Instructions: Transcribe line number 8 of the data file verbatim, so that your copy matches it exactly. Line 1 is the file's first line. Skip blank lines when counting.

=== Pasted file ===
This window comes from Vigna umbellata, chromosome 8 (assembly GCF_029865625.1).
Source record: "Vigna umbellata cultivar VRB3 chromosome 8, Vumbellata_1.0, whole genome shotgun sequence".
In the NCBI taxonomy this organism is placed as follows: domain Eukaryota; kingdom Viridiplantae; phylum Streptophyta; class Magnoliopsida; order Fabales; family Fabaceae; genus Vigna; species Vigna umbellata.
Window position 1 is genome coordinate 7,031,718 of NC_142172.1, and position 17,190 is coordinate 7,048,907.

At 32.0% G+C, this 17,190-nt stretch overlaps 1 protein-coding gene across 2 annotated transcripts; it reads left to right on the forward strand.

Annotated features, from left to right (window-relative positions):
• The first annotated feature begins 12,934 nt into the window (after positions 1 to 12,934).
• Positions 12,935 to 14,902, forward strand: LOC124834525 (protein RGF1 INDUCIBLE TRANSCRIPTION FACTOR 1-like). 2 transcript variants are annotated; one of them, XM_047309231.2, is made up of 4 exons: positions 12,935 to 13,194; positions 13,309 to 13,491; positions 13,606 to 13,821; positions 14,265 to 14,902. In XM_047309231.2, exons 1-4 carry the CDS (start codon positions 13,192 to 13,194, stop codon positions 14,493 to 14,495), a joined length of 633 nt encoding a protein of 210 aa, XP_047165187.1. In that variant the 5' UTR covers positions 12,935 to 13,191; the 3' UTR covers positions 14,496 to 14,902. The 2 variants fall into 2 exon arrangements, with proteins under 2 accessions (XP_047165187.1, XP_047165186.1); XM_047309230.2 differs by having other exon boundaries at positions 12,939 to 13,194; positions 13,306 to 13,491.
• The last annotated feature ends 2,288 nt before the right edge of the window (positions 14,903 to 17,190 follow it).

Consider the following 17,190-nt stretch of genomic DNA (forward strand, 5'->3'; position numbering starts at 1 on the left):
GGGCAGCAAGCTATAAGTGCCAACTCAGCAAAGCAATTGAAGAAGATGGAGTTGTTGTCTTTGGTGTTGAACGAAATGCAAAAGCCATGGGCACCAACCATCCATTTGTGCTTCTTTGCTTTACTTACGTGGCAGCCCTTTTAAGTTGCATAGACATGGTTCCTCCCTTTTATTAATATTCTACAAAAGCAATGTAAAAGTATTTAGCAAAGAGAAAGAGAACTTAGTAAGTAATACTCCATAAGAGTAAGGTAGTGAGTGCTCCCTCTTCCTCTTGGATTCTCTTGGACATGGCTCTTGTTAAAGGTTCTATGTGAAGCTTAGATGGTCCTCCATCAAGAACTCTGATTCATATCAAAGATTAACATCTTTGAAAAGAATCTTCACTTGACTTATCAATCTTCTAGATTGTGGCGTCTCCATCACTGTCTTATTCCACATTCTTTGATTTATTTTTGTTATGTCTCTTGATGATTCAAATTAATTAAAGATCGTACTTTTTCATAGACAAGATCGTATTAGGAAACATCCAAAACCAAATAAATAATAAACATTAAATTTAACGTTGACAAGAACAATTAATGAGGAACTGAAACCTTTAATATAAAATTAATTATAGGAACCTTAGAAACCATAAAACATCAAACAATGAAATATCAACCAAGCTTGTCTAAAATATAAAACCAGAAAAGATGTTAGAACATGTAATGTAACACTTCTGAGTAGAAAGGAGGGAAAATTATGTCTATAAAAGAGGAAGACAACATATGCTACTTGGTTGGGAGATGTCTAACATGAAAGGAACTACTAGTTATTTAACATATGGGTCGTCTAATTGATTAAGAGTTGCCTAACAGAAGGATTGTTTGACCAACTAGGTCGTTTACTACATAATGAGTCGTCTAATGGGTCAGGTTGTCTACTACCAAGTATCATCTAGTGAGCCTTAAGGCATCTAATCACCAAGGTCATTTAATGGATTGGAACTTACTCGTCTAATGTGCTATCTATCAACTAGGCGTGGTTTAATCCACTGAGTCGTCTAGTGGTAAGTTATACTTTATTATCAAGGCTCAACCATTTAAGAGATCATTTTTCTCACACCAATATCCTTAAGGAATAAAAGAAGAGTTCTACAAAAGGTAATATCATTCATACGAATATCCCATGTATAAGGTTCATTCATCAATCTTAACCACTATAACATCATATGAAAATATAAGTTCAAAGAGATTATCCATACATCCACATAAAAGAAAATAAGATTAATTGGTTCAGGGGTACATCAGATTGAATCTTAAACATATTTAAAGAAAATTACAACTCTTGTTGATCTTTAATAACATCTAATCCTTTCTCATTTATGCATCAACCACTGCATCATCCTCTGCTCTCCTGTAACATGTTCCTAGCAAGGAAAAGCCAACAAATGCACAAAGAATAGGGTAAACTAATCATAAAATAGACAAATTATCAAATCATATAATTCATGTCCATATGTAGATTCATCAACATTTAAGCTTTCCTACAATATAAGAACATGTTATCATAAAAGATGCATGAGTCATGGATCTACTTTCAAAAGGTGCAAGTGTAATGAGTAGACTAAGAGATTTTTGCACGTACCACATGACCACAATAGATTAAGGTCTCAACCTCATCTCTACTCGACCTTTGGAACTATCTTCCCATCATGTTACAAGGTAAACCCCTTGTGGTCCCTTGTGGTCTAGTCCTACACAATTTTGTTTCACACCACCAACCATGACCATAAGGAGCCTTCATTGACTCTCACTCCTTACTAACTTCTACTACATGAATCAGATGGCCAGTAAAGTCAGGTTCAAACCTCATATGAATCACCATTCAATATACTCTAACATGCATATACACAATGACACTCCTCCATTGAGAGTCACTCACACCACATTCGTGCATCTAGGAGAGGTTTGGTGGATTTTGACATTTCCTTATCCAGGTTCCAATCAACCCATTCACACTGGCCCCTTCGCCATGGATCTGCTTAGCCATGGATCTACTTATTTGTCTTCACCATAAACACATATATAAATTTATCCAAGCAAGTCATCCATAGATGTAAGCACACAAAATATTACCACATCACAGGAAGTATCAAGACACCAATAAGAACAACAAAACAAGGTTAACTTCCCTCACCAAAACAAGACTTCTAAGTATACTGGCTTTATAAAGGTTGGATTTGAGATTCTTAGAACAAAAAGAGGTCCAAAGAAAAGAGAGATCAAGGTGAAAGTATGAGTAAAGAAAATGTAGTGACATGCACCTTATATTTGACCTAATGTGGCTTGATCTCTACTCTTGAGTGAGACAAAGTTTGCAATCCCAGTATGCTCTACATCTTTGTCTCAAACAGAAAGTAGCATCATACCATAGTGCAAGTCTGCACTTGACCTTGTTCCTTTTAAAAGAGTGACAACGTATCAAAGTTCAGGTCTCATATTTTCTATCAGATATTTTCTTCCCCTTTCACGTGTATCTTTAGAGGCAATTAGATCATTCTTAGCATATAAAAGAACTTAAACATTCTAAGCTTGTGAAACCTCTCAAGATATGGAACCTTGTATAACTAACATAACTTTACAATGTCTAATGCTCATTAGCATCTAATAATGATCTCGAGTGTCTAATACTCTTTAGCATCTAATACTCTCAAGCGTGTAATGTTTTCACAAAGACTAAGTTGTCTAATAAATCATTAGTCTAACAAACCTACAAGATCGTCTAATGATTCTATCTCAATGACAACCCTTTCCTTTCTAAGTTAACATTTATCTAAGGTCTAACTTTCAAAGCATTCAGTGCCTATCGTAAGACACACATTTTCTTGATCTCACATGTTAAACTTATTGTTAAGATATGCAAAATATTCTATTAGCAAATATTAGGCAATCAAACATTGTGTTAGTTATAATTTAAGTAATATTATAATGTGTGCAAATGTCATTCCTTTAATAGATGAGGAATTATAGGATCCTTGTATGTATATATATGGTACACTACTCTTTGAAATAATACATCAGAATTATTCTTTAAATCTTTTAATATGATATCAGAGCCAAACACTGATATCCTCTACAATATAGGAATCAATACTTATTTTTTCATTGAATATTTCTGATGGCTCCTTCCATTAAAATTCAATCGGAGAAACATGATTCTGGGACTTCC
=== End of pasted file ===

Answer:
• Positions 12,935 to 14,902, forward strand: LOC124834525 (protein RGF1 INDUCIBLE TRANSCRIPTION FACTOR 1-like). 2 transcript variants are annotated; one of them, XM_047309231.2, is made up of 4 exons: positions 12,935 to 13,194; positions 13,309 to 13,491; positions 13,606 to 13,821; positions 14,265 to 14,902. In XM_047309231.2, exons 1-4 carry the CDS (start codon positions 13,192 to 13,194, stop codon positions 14,493 to 14,495), a joined length of 633 nt encoding a protein of 210 aa, XP_047165187.1. In that variant the 5' UTR covers positions 12,935 to 13,191; the 3' UTR covers positions 14,496 to 14,902. The 2 variants fall into 2 exon arrangements, with proteins under 2 accessions (XP_047165187.1, XP_047165186.1); XM_047309230.2 differs by having other exon boundaries at positions 12,939 to 13,194; positions 13,306 to 13,491.